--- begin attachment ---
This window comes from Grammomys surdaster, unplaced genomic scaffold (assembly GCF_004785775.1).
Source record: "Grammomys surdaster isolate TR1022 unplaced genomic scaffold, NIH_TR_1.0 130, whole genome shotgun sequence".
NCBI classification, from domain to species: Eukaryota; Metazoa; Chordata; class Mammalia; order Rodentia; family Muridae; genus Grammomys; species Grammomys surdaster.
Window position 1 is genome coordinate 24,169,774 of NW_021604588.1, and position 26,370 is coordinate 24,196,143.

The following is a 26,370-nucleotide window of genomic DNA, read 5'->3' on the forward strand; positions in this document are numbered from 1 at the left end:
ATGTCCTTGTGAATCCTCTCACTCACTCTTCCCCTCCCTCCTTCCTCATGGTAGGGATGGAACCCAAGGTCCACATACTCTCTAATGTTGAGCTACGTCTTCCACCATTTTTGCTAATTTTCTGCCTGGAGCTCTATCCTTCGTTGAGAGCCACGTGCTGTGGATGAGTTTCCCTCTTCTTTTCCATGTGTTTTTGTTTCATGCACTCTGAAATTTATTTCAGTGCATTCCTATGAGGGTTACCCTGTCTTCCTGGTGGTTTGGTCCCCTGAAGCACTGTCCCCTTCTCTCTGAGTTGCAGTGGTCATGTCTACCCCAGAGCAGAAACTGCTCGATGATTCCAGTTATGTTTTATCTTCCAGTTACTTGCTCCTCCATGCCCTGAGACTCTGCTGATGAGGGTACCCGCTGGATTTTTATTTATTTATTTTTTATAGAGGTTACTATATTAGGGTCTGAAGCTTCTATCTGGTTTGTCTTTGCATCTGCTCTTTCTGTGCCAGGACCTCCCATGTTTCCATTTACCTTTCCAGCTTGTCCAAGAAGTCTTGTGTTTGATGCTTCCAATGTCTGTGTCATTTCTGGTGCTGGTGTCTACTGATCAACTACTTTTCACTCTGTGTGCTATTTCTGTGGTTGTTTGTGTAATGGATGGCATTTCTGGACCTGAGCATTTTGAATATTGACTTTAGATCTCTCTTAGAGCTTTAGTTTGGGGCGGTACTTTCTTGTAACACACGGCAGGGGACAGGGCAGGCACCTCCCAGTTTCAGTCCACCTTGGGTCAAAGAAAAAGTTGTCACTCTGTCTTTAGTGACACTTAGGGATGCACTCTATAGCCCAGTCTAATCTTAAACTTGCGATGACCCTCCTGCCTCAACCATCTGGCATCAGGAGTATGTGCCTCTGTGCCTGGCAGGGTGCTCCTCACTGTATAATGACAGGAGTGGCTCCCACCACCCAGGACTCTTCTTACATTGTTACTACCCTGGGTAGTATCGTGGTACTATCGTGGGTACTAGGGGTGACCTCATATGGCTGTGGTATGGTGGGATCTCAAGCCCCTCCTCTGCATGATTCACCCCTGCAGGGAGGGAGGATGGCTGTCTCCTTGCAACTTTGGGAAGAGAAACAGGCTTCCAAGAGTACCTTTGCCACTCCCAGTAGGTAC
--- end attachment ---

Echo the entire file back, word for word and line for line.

This window comes from Grammomys surdaster, unplaced genomic scaffold (assembly GCF_004785775.1).
Source record: "Grammomys surdaster isolate TR1022 unplaced genomic scaffold, NIH_TR_1.0 130, whole genome shotgun sequence".
NCBI classification, from domain to species: Eukaryota; Metazoa; Chordata; class Mammalia; order Rodentia; family Muridae; genus Grammomys; species Grammomys surdaster.
Window position 1 is genome coordinate 24,169,774 of NW_021604588.1, and position 26,370 is coordinate 24,196,143.

The following is a 26,370-nucleotide window of genomic DNA, read 5'->3' on the forward strand; positions in this document are numbered from 1 at the left end:
ATGTCCTTGTGAATCCTCTCACTCACTCTTCCCCTCCCTCCTTCCTCATGGTAGGGATGGAACCCAAGGTCCACATACTCTCTAATGTTGAGCTACGTCTTCCACCATTTTTGCTAATTTTCTGCCTGGAGCTCTATCCTTCGTTGAGAGCCACGTGCTGTGGATGAGTTTCCCTCTTCTTTTCCATGTGTTTTTGTTTCATGCACTCTGAAATTTATTTCAGTGCATTCCTATGAGGGTTACCCTGTCTTCCTGGTGGTTTGGTCCCCTGAAGCACTGTCCCCTTCTCTCTGAGTTGCAGTGGTCATGTCTACCCCAGAGCAGAAACTGCTCGATGATTCCAGTTATGTTTTATCTTCCAGTTACTTGCTCCTCCATGCCCTGAGACTCTGCTGATGAGGGTACCCGCTGGATTTTTATTTATTTATTTTTTATAGAGGTTACTATATTAGGGTCTGAAGCTTCTATCTGGTTTGTCTTTGCATCTGCTCTTTCTGTGCCAGGACCTCCCATGTTTCCATTTACCTTTCCAGCTTGTCCAAGAAGTCTTGTGTTTGATGCTTCCAATGTCTGTGTCATTTCTGGTGCTGGTGTCTACTGATCAACTACTTTTCACTCTGTGTGCTATTTCTGTGGTTGTTTGTGTAATGGATGGCATTTCTGGACCTGAGCATTTTGAATATTGACTTTAGATCTCTCTTAGAGCTTTAGTTTGGGGCGGTACTTTCTTGTAACACACGGCAGGGGACAGGGCAGGCACCTCCCAGTTTCAGTCCACCTTGGGTCAAAGAAAAAGTTGTCACTCTGTCTTTAGTGACACTTAGGGATGCACTCTATAGCCCAGTCTAATCTTAAACTTGCGATGACCCTCCTGCCTCAACCATCTGGCATCAGGAGTATGTGCCTCTGTGCCTGGCAGGGTGCTCCTCACTGTATAATGACAGGAGTGGCTCCCACCACCCAGGACTCTTCTTACATTGTTACTACCCTGGGTAGTATCGTGGTACTATCGTGGGTACTAGGGGTGACCTCATATGGCTGTGGTATGGTGGGATCTCAAGCCCCTCCTCTGCATGATTCACCCCTGCAGGGAGGGAGGATGGCTGTCTCCTTGCAACTTTGGGAAGAGAAACAGGCTTCCAAGAGTACCTTTGCCACTCCCAGTAGGTAC